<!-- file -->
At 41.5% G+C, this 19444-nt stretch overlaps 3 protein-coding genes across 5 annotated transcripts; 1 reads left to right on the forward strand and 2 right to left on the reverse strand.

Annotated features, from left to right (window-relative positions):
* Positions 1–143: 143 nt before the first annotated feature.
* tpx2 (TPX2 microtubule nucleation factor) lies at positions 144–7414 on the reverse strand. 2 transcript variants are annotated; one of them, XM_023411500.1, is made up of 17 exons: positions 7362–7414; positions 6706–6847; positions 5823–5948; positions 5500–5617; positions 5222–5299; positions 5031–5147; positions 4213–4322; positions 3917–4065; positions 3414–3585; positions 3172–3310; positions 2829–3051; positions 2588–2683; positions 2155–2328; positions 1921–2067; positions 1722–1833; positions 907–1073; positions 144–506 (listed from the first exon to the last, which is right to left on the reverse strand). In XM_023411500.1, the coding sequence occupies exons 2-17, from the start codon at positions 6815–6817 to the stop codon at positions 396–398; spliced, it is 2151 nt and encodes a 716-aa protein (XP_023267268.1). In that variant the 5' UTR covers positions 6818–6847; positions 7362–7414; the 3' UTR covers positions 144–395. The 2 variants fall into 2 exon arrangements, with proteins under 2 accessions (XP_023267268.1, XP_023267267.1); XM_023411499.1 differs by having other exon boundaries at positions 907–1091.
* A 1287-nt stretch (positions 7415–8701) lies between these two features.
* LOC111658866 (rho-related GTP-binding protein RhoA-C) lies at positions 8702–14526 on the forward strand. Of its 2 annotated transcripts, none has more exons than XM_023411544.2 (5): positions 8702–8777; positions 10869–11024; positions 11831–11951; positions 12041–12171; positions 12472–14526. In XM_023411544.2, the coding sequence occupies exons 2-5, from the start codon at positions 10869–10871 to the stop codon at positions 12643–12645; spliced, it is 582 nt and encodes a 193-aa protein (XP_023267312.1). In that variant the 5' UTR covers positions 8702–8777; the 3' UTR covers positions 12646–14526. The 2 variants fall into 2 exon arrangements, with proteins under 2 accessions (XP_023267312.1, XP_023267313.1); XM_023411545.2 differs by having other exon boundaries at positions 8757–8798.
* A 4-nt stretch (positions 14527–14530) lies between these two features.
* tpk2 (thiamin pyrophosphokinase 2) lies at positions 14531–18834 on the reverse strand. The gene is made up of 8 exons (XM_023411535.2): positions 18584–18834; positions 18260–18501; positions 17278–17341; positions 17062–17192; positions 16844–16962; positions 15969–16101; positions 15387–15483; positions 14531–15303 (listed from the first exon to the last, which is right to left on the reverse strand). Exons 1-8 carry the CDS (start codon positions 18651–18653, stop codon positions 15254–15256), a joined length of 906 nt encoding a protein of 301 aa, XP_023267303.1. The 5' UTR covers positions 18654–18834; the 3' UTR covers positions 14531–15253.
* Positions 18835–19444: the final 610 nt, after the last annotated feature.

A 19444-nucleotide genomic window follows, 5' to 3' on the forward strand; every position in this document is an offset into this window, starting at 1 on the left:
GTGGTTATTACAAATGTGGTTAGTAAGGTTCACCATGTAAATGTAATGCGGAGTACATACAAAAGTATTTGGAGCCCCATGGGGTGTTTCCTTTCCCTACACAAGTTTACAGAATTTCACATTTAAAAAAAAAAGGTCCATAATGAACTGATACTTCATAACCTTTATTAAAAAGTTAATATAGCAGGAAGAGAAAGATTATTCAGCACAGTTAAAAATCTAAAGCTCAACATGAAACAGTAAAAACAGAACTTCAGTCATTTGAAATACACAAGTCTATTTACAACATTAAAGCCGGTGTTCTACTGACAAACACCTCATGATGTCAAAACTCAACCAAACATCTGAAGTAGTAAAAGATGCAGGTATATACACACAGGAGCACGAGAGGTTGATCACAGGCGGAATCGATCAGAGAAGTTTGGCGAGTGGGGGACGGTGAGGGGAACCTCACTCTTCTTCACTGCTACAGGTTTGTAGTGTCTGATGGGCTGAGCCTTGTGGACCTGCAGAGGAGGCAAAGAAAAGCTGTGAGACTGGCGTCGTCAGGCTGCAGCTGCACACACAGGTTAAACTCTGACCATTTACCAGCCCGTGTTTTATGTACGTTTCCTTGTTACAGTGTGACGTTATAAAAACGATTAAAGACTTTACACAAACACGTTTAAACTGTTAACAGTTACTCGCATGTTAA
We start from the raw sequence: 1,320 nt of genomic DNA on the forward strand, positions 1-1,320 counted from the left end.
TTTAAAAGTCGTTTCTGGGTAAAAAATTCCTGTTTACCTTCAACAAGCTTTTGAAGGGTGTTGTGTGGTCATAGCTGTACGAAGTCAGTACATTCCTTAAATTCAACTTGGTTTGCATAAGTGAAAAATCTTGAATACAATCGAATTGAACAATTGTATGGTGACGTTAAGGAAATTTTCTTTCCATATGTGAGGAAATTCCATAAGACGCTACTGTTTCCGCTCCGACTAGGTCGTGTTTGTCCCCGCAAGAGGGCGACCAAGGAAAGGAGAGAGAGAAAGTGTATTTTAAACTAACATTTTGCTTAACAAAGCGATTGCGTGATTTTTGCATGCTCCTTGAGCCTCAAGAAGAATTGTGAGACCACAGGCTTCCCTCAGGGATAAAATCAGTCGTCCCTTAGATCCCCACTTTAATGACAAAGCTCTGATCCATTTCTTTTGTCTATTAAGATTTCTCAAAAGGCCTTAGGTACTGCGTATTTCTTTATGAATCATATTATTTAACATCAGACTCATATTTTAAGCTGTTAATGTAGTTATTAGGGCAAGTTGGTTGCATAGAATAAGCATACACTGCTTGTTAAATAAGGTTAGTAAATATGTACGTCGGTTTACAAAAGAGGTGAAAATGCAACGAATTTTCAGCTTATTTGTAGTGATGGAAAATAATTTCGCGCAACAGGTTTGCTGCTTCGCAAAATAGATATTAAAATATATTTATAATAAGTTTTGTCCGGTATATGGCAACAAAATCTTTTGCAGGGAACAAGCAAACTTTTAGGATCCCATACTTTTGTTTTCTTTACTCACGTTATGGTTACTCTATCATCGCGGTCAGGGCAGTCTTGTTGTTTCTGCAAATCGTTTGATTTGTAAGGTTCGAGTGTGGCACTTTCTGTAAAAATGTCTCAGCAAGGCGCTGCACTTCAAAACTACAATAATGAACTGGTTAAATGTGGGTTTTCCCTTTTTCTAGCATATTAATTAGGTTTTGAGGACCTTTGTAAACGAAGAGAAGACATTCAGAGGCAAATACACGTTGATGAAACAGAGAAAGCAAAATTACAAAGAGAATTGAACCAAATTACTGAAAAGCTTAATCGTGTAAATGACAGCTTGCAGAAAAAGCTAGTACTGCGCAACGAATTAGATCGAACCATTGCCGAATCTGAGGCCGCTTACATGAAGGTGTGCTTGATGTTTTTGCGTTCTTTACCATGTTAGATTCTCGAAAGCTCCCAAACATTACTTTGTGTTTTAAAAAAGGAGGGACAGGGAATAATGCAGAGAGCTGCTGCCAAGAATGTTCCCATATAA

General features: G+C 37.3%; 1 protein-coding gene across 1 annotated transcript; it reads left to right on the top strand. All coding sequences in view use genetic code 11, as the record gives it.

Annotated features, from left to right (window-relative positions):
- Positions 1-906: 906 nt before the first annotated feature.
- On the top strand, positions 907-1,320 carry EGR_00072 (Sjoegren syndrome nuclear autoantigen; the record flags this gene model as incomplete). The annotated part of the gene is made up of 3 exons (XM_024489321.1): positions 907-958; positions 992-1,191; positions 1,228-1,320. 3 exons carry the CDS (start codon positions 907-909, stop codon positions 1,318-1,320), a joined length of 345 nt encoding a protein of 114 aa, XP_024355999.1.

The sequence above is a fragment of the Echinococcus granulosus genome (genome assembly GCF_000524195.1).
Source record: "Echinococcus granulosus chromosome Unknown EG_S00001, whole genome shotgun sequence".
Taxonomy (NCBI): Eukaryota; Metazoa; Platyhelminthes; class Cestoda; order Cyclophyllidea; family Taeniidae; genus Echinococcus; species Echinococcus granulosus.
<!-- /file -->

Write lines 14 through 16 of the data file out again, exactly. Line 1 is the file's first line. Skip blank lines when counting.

General features: G+C 37.3%; 1 protein-coding gene across 1 annotated transcript; it reads left to right on the top strand. All coding sequences in view use genetic code 11, as the record gives it.

Annotated features, from left to right (window-relative positions):
- Positions 1-906: 906 nt before the first annotated feature.